Chinese Government’s RedPad Android Tablet Attracts Internet Ire

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Chinese Communist Party officials to get a £1000 Android tablet with bespoke apps, developed secretly for two years

A tablet targeted at members of the Chinese Communist Party has attracted criticism in the country.

The RedPad tablet has been under secret development for two years, but has attracted criticism for its high price and questions have been raised about how it will be funded.

Luxury Item

Adverts and state articles for the device began appearing in Chinese state media last month and fhave shown apps tailored to government officials. These include a “daily political reference” app which provides information on the political institutions of senior policymakers on a need-to-know basis, an “E-Politics Square” app which lets users track posts made by senior leaders on Weibo, and content from the party’s People’s Daily mouthpiece.

The Android-based tablet boasts an A9 dual-core processor, 16GB of flash storage and Wi-Fi and 3G connectivity, but it is unclear who manufactured it.

It also features an “internet public opinion” which allows the user to track public feedback on micro-blogging services such as Weibo, a service which costs a considerable 3,800 yuan (£391) on top of the already eye-watering price of 9,999 Yuan (£1,029).

Socially Inactive

According to The Wall Street Journal, the staggering cost of the device has led to China’s online community to post scathing criticism on micro-blogging sites such as Weibo. Questions have also been raised about who is going to fund the device and has led to accusations of the widespread use of public funds to pay for gifts for party members. The release of the tablet ahead of next week’s Year of the Dragon holiday, a time of gift-giving in China, has strengthened these accusations.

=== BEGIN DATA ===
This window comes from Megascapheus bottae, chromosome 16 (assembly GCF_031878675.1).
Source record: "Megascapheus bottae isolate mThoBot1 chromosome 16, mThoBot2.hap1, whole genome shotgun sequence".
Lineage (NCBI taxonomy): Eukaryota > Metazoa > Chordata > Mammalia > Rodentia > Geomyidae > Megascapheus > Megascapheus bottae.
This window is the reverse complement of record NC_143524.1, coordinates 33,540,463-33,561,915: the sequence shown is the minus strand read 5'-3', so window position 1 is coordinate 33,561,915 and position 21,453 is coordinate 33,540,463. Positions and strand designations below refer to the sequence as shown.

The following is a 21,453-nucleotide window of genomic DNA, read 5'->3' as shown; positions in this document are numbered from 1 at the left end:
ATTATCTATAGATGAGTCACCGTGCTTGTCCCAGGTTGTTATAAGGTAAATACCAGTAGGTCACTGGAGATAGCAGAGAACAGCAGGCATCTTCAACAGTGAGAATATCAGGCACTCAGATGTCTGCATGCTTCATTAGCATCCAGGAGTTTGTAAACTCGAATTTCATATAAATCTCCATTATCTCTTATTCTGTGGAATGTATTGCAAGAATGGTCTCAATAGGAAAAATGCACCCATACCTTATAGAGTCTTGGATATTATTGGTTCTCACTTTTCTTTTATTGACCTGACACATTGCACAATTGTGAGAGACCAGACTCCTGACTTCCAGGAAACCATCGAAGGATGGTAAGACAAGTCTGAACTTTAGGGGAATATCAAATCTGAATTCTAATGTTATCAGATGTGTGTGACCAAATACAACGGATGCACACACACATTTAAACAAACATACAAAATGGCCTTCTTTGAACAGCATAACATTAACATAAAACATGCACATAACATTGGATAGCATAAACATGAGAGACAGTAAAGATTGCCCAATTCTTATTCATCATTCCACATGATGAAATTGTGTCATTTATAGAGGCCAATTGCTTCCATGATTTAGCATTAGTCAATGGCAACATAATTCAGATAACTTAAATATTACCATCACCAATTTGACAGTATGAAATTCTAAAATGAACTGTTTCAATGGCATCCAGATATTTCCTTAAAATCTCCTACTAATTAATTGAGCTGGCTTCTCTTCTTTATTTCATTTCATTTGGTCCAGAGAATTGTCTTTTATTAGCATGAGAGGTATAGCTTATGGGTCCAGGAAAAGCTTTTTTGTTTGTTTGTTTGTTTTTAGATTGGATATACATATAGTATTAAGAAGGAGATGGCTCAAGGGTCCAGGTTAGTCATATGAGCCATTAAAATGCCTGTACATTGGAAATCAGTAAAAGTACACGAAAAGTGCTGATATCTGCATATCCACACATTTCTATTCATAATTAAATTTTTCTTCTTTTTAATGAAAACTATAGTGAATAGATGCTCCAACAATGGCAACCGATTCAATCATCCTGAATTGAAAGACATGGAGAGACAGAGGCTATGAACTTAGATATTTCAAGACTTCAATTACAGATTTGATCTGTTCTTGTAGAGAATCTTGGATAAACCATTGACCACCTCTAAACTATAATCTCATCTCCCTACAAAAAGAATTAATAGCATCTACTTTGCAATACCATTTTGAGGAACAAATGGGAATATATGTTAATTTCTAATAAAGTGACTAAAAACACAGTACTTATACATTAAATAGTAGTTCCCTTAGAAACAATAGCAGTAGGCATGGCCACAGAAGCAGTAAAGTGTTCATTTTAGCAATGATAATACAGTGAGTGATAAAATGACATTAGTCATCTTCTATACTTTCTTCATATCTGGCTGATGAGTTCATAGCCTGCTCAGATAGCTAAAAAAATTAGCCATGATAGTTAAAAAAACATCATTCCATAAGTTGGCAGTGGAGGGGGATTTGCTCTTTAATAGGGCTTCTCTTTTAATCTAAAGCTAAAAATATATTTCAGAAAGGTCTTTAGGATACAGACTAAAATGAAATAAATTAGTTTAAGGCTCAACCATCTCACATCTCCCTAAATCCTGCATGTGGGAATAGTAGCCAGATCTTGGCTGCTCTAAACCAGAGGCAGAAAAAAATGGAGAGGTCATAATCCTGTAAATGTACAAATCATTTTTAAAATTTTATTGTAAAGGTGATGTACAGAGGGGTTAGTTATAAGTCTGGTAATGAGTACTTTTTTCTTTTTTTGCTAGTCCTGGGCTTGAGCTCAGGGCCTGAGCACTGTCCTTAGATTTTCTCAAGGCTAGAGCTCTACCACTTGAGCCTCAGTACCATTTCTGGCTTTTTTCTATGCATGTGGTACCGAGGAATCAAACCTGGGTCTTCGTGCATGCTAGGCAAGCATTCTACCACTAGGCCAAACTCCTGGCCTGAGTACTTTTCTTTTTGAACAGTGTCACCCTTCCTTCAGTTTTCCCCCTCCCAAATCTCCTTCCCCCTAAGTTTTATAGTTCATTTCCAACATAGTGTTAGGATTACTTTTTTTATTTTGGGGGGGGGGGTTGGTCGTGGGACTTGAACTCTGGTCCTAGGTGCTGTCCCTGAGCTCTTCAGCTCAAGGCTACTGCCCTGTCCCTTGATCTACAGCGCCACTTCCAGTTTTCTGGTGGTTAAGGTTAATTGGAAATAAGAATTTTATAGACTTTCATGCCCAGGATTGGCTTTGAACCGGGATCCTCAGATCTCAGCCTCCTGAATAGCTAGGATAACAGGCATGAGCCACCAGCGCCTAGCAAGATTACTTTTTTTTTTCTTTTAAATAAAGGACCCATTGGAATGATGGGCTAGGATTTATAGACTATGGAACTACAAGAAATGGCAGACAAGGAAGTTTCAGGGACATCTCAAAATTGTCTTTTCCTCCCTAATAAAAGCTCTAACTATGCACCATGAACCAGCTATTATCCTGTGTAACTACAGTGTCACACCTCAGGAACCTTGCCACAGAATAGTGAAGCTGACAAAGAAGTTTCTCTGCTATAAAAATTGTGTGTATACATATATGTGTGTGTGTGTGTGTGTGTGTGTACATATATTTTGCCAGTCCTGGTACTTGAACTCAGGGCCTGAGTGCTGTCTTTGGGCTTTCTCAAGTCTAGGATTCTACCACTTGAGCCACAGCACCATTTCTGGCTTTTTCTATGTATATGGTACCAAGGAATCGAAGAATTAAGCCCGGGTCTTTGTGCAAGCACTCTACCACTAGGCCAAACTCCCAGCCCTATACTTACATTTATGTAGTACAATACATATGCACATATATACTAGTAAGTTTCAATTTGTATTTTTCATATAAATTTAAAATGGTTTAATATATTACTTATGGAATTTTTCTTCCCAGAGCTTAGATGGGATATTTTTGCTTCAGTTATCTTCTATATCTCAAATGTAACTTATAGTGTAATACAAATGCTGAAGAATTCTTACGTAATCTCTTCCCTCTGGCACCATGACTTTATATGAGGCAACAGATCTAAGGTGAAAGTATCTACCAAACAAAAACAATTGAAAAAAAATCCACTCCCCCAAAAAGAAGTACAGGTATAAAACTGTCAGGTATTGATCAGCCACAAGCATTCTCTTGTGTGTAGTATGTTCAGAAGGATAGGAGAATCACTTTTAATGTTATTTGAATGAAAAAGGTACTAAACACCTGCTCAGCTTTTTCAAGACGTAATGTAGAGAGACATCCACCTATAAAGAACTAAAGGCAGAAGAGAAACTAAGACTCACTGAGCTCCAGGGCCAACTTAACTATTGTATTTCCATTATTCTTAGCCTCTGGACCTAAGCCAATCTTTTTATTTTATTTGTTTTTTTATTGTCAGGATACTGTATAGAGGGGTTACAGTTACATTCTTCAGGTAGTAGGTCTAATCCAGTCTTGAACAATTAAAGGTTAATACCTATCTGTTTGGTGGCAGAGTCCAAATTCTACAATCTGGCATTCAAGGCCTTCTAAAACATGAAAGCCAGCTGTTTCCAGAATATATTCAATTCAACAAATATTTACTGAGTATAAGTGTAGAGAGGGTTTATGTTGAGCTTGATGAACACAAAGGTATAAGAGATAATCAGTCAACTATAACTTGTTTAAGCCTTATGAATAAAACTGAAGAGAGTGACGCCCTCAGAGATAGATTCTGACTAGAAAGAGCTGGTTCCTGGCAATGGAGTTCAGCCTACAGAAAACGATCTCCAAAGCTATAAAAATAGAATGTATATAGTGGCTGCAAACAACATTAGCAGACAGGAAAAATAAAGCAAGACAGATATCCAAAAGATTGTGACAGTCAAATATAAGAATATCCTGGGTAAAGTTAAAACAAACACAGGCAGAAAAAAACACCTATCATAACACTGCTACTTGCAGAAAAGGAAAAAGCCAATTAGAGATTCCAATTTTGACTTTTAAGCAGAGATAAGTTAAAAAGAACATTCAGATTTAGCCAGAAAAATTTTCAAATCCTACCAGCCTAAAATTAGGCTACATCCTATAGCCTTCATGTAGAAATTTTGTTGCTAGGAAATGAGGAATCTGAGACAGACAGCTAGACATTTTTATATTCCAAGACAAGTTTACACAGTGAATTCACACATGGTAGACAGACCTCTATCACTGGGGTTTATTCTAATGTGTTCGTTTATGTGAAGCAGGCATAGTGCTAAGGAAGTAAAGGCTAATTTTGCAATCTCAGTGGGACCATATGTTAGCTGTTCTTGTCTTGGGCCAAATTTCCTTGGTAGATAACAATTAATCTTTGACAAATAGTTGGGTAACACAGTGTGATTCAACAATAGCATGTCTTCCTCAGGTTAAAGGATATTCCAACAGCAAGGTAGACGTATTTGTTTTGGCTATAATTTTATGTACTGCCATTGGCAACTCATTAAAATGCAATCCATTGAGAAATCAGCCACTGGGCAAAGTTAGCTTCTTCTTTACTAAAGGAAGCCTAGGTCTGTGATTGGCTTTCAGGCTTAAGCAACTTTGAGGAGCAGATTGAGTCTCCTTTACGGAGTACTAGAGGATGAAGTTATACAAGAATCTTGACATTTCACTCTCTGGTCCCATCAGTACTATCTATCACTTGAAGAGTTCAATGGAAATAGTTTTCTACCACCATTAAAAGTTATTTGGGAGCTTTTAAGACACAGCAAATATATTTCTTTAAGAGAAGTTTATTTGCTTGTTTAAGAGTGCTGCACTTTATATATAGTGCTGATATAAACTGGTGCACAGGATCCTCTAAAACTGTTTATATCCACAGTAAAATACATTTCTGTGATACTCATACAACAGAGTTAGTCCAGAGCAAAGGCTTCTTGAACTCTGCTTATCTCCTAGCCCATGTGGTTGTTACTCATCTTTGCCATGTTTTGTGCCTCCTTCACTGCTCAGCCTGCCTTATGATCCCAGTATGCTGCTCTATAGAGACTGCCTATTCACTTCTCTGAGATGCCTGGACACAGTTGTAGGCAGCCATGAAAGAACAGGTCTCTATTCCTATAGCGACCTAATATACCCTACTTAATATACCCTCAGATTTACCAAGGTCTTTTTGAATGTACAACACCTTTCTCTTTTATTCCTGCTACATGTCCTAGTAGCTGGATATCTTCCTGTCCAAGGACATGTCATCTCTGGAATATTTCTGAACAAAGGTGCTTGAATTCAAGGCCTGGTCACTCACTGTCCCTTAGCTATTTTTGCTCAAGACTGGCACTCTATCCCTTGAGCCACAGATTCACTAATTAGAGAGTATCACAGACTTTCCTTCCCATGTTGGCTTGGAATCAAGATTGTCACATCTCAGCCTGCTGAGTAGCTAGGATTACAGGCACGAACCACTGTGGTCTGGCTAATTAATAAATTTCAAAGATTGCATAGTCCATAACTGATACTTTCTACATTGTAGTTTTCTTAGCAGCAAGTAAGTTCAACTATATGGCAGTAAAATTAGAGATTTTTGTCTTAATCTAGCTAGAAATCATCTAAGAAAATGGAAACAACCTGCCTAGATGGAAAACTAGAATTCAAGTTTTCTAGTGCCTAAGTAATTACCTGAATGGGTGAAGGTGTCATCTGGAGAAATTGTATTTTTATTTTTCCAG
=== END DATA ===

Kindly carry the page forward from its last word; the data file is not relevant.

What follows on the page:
The Chinese government has become increasingly concerned about micro-blogging services like Weibo and has moved to tighten the governance of their use. In December last year, it announced that it was going to require users to register using their real names in an attempt to clamp down on online dissidence.

This forms part of a wider campaign which has seen 350 million pieces of ‘harmful information’ deleted by its ‘Great Firewall’ and services such as Flickr, TouTube, Facebook and Skype banned in the country. China has defended its right to censor the internet, despite American pressure, saying that it was necessary to “safeguard the public”.

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